Windows 9 Release Date A White Flag For Windows 8

Windows 9 Release Date A White Flag For Windows 8
By Rugby471 [Public domain], via Wikimedia Commons

The details surfacing about Windows 9 over the last couple of weeks represent a tacit acknowledgement from Microsoft Corporation (NASDAQ:MSFT) that their previous OS, Windows 8, is a failure. Certainly the arrival of Windows 9 is much sooner than most people expected, even if Microsoft is still currently branding it officially as ‘Windows Threshold’.

Spinning this release as part of some brave new world for its operating system will not convince many observers, though. The reality is that Windows 8 was supposed to be a big release that would be the premier operating system for Microsoft for quite some time, but its highly disappointing reception has simply forced the huge software company to act now.

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Incredibly, Windows 8 has garnered just over half of the market share that previous iterations have achieved. It would be hard to present this as anything other than a failure, and even if this will never be admitted publicly, the fact that Microsoft Corporation (NASDAQ:MSFT) has acted illustrates that they recognize the importance of limiting damage to their flagship product.

Release date surprise

While Windows 9 remains at very much the rumor stage, information about the forthcoming operating system is already seeping out. Despite the fact that its supposed release date of April 2015 was already considered much sooner than was expected, some sources have stated this week that we could see Windows 9 as early as October this year. This doesn’t seem as likely as an April 2015 release, and would give Microsoft Corporation (NASDAQ:MSFT) an incredibly stiff timeline, but it should at least be noted. It is generally assumed that we may learn something more concrete regarding the release date at the Build conference in April.

With Windows 8 currently being used on fewer than 25 million PCs, Microsoft has also moved to retain interest and users in its still popular Windows XP platform, by stating that it will continue offering anti-malware updates to Windows XP users until July 2015. It is clear from this decision that Microsoft Corporation (NASDAQ:MSFT) has given up on converting many of these users to Windows 8, and instead hope to retain their good will and encourage them to be Windows 9 devotees when their next OS update decision is made.

We’ve also learned a few new details regarding the functionality of Windows 9 over the last few days. It seems that the software will be very much a ‘reboot’ for the operating system, with sources reporting that the program will abandon the ‘tiled’ set-up from Windows 8 which has been almost universally panned. This system was intended to be particularly attractive for touchscreen computers, but the public has yet to fully embrace this technology, which is still seen as gimmicky and unneeded by some. Thus, we can expect to see the traditional Start menu reintegrated into Windows 9, as Microsoft Corporation (NASDAQ:MSFT) bows to public pressure and perceptions of Windows 8.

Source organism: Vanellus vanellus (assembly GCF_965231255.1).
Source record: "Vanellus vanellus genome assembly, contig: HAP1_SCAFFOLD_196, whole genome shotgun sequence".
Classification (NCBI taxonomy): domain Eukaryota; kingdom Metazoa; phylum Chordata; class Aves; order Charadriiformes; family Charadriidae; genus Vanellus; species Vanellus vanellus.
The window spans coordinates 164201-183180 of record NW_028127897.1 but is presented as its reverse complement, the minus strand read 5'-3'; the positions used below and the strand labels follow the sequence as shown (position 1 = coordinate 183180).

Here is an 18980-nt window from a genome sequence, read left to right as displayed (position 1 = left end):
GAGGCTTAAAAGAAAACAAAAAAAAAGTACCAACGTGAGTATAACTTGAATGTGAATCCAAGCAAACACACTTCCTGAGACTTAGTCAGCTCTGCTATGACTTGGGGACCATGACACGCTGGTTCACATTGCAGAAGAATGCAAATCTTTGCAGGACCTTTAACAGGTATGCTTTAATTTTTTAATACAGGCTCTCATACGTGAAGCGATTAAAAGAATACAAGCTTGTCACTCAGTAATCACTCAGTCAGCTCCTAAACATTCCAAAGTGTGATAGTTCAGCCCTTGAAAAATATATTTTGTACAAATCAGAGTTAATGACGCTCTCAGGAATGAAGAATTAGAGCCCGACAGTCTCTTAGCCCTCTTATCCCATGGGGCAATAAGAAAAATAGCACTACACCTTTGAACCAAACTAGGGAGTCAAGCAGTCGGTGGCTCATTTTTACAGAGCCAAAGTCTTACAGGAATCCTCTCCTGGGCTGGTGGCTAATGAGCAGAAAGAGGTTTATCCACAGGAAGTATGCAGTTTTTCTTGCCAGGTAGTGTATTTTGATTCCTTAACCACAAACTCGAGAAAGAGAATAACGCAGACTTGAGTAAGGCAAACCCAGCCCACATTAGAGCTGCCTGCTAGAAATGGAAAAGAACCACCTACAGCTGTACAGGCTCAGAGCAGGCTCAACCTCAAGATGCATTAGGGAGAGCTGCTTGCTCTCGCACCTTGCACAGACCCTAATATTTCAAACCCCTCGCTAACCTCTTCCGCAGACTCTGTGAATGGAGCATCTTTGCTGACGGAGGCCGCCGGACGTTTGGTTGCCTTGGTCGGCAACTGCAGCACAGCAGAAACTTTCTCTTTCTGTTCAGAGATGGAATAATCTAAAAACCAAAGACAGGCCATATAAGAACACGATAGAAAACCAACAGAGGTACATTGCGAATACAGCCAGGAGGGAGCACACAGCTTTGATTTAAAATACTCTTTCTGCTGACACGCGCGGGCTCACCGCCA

New-old user interface for Windows 9

One of the biggest criticisms of Windows 8, aside from the lack of a Start menu, was that the operating system was spreading itself too thin. Instead of attempting to do one thing well, Windows 8 attempted to please everyone and be equally compatible with every type of device. This was perhaps understandable, given the diversity that exists in the computing market today; certainly the marketplace has evolved beyond recognition since Windows originally established itself as the market leader.

But the confusing user interface which was designed to particularly suit touchscreen devices, along with a mouse-oriented desktop environment meant that Windows 8 didn’t specialize in anything particularly well, and consequently many users simply saw no need to upgrade. This is something that must be addressed in Windows 9; the software must give users a compelling reason that they need to get their hands on it.

Multiple versions

This has led some analysts to suggest that we could see multiple versions of Windows 9, each focusing on a particular segment of the existing computing market. Thus, perhaps we can expect to see a Desktop version, more obviously akin to pre-Windows 8 releases, a second version based around a Start screen interface and touch applications, and even a third version which is designed to be compatible with tablets.

This would seem to be a sensible strategy, and it seems certain that the notion of a desktop version will be particularly well received. The old adage of “if it ain’t broke don’t fix it” would seem to apply here, with seemingly little sense in scrapping large parts of an OS with which millions of people are intimately familiar.

It has also been suggested that Windows 9 will feature improved syncing with Windows phones and the Xbox One video games console. Microsoft Corporation (NASDAQ:MSFT) is trying to establish itself as a serious smartphone player, and its Xbox One device is doing relatively well in terms of worldwide sales. Thus, anything that could increase the attractiveness of either device would obviously play well with Microsoft Corporation (NASDAQ:MSFT)’s long-term strategy.

The fact that Windows 9 is even being discussed at this point indicates that Microsoft Corporation (NASDAQ:MSFT) has recognized that they must listen to their customers. They manifestly failed to do this with the Xbox One console, with their launch event generally considered to have been disastrous. Hopefully Windows 9 will deliver what its users want, instead of what Microsoft thinks that they ought to want.

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